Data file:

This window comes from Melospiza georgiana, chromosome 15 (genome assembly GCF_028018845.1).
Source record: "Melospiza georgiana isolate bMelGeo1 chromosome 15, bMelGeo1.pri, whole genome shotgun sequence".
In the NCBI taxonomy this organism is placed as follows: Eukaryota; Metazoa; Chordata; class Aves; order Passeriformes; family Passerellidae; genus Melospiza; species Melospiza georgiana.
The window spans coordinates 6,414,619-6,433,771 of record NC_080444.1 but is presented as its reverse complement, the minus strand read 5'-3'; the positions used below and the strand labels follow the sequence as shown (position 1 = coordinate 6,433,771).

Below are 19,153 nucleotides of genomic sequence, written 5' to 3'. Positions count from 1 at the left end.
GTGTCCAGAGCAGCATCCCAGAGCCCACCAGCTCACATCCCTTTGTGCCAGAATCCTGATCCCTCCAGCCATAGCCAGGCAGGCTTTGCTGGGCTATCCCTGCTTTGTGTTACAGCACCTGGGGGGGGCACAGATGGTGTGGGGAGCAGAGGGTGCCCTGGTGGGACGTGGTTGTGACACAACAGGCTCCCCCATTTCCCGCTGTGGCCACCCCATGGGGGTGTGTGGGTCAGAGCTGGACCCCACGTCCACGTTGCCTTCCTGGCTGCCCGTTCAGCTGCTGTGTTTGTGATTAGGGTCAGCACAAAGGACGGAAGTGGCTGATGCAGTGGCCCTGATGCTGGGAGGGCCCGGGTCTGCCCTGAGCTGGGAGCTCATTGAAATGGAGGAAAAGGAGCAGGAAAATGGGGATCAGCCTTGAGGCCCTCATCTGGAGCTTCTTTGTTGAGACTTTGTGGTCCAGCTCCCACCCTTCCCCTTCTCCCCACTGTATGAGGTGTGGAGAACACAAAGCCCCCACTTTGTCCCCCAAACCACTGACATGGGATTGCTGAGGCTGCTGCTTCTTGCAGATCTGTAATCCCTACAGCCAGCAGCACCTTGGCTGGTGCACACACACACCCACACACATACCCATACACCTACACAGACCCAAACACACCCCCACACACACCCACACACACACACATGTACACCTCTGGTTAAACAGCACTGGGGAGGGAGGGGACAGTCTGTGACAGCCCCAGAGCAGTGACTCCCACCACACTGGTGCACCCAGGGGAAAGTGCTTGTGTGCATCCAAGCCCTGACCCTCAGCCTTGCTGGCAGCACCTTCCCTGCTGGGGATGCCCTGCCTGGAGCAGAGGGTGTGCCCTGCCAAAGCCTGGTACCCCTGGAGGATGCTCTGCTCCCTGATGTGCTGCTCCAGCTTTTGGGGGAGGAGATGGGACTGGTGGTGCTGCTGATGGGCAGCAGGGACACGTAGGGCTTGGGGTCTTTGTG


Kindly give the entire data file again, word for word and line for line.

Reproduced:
This window comes from Melospiza georgiana, chromosome 15 (genome assembly GCF_028018845.1).
Source record: "Melospiza georgiana isolate bMelGeo1 chromosome 15, bMelGeo1.pri, whole genome shotgun sequence".
In the NCBI taxonomy this organism is placed as follows: Eukaryota; Metazoa; Chordata; class Aves; order Passeriformes; family Passerellidae; genus Melospiza; species Melospiza georgiana.
The window spans coordinates 6,414,619-6,433,771 of record NC_080444.1 but is presented as its reverse complement, the minus strand read 5'-3'; the positions used below and the strand labels follow the sequence as shown (position 1 = coordinate 6,433,771).

Below are 19,153 nucleotides of genomic sequence, written 5' to 3'. Positions count from 1 at the left end.
GTGTCCAGAGCAGCATCCCAGAGCCCACCAGCTCACATCCCTTTGTGCCAGAATCCTGATCCCTCCAGCCATAGCCAGGCAGGCTTTGCTGGGCTATCCCTGCTTTGTGTTACAGCACCTGGGGGGGGCACAGATGGTGTGGGGAGCAGAGGGTGCCCTGGTGGGACGTGGTTGTGACACAACAGGCTCCCCCATTTCCCGCTGTGGCCACCCCATGGGGGTGTGTGGGTCAGAGCTGGACCCCACGTCCACGTTGCCTTCCTGGCTGCCCGTTCAGCTGCTGTGTTTGTGATTAGGGTCAGCACAAAGGACGGAAGTGGCTGATGCAGTGGCCCTGATGCTGGGAGGGCCCGGGTCTGCCCTGAGCTGGGAGCTCATTGAAATGGAGGAAAAGGAGCAGGAAAATGGGGATCAGCCTTGAGGCCCTCATCTGGAGCTTCTTTGTTGAGACTTTGTGGTCCAGCTCCCACCCTTCCCCTTCTCCCCACTGTATGAGGTGTGGAGAACACAAAGCCCCCACTTTGTCCCCCAAACCACTGACATGGGATTGCTGAGGCTGCTGCTTCTTGCAGATCTGTAATCCCTACAGCCAGCAGCACCTTGGCTGGTGCACACACACACCCACACACATACCCATACACCTACACAGACCCAAACACACCCCCACACACACCCACACACACACACATGTACACCTCTGGTTAAACAGCACTGGGGAGGGAGGGGACAGTCTGTGACAGCCCCAGAGCAGTGACTCCCACCACACTGGTGCACCCAGGGGAAAGTGCTTGTGTGCATCCAAGCCCTGACCCTCAGCCTTGCTGGCAGCACCTTCCCTGCTGGGGATGCCCTGCCTGGAGCAGAGGGTGTGCCCTGCCAAAGCCTGGTACCCCTGGAGGATGCTCTGCTCCCTGATGTGCTGCTCCAGCTTTTGGGGGAGGAGATGGGACTGGTGGTGCTGCTGATGGGCAGCAGGGACACGTAGGGCTTGGGGTCTTTGTG